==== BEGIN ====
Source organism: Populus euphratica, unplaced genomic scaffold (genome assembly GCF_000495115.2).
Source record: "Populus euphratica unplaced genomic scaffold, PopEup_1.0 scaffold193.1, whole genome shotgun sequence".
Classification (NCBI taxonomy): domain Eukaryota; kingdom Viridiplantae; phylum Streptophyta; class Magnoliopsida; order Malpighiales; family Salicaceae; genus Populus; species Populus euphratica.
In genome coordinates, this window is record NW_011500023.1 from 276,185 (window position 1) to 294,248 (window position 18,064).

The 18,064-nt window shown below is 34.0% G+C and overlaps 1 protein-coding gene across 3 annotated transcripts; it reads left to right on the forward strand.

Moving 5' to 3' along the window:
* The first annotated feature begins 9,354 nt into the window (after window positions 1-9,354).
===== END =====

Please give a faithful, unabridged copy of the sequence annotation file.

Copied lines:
Source organism: Populus euphratica, unplaced genomic scaffold (genome assembly GCF_000495115.2).
Source record: "Populus euphratica unplaced genomic scaffold, PopEup_1.0 scaffold193.1, whole genome shotgun sequence".
Classification (NCBI taxonomy): domain Eukaryota; kingdom Viridiplantae; phylum Streptophyta; class Magnoliopsida; order Malpighiales; family Salicaceae; genus Populus; species Populus euphratica.
In genome coordinates, this window is record NW_011500023.1 from 276,185 (window position 1) to 294,248 (window position 18,064).

The 18,064-nt window shown below is 34.0% G+C and overlaps 1 protein-coding gene across 3 annotated transcripts; it reads left to right on the forward strand.

Moving 5' to 3' along the window:
* The first annotated feature begins 9,354 nt into the window (after window positions 1-9,354).